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What would it take to build a true “serendipity-maker”?

What if we created a “ChatRoulette for news” that generated content we tended to disagree with — but was also targeted toward our regular levels and sources of news consumption? How hard would it be?

For the last 24 hours or so, the Twitter-sphere has been buzzing over Daniel Vydra‘s “serendipity maker,” an off-the-cuff Python hack that draws on the APIs of the Guardian, New York Times, and Australian Broadcasting Corp. in order to create a series of “news roulettes.” In sum, hit a button and you’ll get taken to a totally random New York Times, Guardian, or ABC News story. As the Guardian noted on its technology blog, “the idea came out of a joking remark by Chris Thorpe yesterday in a Guardian presentation by Clay Shirky that what we really need is a ‘Chatroulette for news’”:

After all, we do have loads of interesting content: but the trouble with the way that one tends to trawl the net, and especially newspapers, simply puts paid to the sort of serendipitous discovery of news that the paper form enables by its juxtaposition of possibly unrelated — but potentially important — subjects.

This relates to the much-debated theoretical issue of “news serendipity,” summarized here by Mathew Ingram. In essence, the argument goes that while there is more news on the web, our perspectives on the news are narrower because we only browse the sites we already agree with, or know we already like, or care about. In newspapers, however, we “stumbled upon” (yes, pun intended) things we didn’t care about, or didn’t agree with, in the physical act of turning the page.

As Ryan Sholin has been pointing out all morning on Twitter, the idea of a “serendipity maker” for the web isn’t entirely new. And I don’t know if the current news roulettes really solve the problem journalism theorists are concerned about. So I’d like to know: What would it take to create a news serendipity maker that automatically knew and “factored in” your news consumption patters, but then showed you web content that was the opposite of what you normally consumed?

For example, I’m naturally hostile to the Tea Party as a political organization. What if someone created a roulette that automatically generated news content sympathetic to the Tea Party? And what if they found a way to key it to my news consumption patterns even more strongly, i.e., if somehow the roulette knew I was a regular New York Times reader and would pick Tea Party friendly articles written either by the Times or outlets like the Times (rather than, say, random angry blog posts?)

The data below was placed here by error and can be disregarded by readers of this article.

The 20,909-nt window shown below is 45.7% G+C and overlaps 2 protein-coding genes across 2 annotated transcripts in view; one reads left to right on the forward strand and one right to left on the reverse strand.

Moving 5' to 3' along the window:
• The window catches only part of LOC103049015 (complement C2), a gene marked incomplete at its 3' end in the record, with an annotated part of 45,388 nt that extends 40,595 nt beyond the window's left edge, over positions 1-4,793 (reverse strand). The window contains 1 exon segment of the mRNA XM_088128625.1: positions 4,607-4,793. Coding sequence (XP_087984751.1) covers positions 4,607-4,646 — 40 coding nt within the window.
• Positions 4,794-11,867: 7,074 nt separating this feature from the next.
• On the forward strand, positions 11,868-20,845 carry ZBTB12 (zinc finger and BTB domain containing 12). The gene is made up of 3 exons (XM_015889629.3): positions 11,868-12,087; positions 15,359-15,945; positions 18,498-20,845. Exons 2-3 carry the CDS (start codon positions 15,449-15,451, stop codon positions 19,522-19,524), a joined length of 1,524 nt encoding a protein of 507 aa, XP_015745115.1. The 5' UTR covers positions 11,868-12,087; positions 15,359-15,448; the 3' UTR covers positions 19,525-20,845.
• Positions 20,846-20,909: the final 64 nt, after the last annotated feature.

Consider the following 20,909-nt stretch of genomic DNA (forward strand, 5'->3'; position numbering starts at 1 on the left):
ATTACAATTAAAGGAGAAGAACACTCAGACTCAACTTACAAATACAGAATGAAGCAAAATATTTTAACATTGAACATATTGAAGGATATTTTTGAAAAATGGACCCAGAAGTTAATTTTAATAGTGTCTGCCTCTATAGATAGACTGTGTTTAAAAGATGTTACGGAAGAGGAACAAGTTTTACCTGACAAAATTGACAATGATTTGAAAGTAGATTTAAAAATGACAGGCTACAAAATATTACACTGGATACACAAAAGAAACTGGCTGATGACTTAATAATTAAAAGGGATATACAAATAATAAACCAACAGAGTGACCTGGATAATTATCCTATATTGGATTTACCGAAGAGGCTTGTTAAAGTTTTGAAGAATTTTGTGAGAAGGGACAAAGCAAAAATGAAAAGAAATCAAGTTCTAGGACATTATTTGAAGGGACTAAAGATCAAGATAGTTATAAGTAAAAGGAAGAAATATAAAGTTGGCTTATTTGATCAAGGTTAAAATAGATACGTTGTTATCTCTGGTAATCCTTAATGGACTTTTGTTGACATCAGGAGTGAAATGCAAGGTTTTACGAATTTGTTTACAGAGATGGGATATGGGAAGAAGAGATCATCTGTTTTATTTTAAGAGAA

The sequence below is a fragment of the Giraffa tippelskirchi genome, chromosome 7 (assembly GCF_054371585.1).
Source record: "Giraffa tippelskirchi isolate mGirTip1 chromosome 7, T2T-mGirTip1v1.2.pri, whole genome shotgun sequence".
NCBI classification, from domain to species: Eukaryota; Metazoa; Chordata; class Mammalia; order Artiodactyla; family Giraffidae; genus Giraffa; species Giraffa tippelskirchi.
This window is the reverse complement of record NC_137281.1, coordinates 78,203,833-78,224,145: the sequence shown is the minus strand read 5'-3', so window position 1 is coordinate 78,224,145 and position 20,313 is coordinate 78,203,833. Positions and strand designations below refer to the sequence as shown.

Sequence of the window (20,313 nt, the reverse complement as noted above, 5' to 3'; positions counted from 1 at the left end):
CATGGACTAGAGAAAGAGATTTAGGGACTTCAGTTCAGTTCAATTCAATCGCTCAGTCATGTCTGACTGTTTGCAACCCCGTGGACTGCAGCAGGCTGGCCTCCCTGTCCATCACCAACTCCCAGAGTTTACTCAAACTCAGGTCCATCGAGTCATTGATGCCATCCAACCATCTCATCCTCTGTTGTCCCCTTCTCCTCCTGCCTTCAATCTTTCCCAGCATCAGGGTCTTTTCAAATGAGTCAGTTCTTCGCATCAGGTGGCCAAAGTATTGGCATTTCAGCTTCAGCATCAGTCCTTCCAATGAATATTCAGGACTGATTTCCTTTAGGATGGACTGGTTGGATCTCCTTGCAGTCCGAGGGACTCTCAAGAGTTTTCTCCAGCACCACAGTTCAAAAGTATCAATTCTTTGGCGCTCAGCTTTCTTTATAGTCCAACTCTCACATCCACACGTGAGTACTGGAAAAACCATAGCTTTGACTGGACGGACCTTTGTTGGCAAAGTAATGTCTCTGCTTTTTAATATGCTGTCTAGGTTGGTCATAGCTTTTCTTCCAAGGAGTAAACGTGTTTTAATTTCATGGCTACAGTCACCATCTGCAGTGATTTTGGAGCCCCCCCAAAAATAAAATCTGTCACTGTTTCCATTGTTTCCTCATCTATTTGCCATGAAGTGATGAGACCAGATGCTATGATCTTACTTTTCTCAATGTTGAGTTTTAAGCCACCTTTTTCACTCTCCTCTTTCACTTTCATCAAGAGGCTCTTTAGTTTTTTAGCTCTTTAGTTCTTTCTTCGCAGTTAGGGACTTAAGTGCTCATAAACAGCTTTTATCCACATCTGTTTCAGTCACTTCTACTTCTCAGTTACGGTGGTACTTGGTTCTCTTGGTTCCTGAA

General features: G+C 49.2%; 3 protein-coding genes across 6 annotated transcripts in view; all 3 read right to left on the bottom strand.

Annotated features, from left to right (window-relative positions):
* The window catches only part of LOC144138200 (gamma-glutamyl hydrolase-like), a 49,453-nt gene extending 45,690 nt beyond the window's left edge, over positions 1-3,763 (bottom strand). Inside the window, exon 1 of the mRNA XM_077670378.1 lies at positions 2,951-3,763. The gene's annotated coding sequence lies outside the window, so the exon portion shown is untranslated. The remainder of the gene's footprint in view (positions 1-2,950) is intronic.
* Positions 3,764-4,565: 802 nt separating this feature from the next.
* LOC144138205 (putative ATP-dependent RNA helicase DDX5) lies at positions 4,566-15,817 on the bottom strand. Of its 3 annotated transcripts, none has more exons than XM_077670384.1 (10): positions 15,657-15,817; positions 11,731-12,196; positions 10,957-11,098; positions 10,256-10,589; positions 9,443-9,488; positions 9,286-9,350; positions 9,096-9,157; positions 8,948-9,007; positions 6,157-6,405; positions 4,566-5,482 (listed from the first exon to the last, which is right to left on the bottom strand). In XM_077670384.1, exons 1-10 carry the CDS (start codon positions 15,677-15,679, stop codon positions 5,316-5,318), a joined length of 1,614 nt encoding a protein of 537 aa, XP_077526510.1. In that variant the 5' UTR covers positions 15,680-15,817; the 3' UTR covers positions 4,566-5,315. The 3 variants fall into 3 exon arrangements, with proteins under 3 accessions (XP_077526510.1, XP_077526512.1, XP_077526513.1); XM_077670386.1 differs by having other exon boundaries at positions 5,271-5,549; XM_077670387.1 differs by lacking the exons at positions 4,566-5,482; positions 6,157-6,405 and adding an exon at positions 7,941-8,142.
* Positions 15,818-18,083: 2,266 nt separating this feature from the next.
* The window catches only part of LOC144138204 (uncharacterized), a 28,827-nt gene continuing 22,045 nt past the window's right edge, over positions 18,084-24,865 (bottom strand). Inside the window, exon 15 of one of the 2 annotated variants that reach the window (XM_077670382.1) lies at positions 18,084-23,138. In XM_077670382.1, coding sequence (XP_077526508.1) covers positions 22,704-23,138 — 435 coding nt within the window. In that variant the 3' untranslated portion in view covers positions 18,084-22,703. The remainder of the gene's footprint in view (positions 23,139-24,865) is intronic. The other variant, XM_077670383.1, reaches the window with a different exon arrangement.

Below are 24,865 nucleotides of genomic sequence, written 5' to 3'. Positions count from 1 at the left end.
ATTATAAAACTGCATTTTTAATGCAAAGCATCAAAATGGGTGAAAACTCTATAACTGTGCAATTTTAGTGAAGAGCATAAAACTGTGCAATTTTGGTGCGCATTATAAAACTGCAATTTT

I think this is interesting, because it would basically hack the entire logic of the web. The beauty of the web is that it can direct you towards ever more finely grained content which is exactly what you want to read. It would somehow know what you wanted even before you did. In other words, it might be the opposite of what Mark S. Luckie called “a Pandora for news.” And it would solve a very real social problem — or at least a highly theorized social problem — what Cass Sunstein calls the drift towards a “Daily Me” or “Daily We,” where we only read news content we already agree with, and our political culture suffers as a result.

So. This is a shout out for news hackers, developers, and others to weigh in: How hard would it be to create a machine like this? How would you do it? Would you do it? I would really like to write a longer post on this, based on your replies. So feel free to chime in in the comments section, or email me directly with your thoughts. I’d like to include them in my next post.

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  • Susannah Vila

    The problem is that the moment you start pushing an “eat your vegetables” type of application, in which you are encouraging people to consume that which they by definition won’t enjoy, they’ll probably stop using your tool. Better to keep it random.

  • Ryan Sholin

    Let’s go down this path for a moment.

    Buttons on the toolbar = Thumbs Up, Thumbs Down, Random, and “Make Me Uncomfortable.” How does the system measure what makes you uncomfortable? Well, it can’t just be based on everything you dislike. It’s going to need more data than that.

    Maybe instead of “uncomfortable” the action is “show me the opposite of this,” but that still assumes more variables than just thumbs will provide.

    Maybe Facebook has enough data on us to build this? Who else?

  • Joshua Benton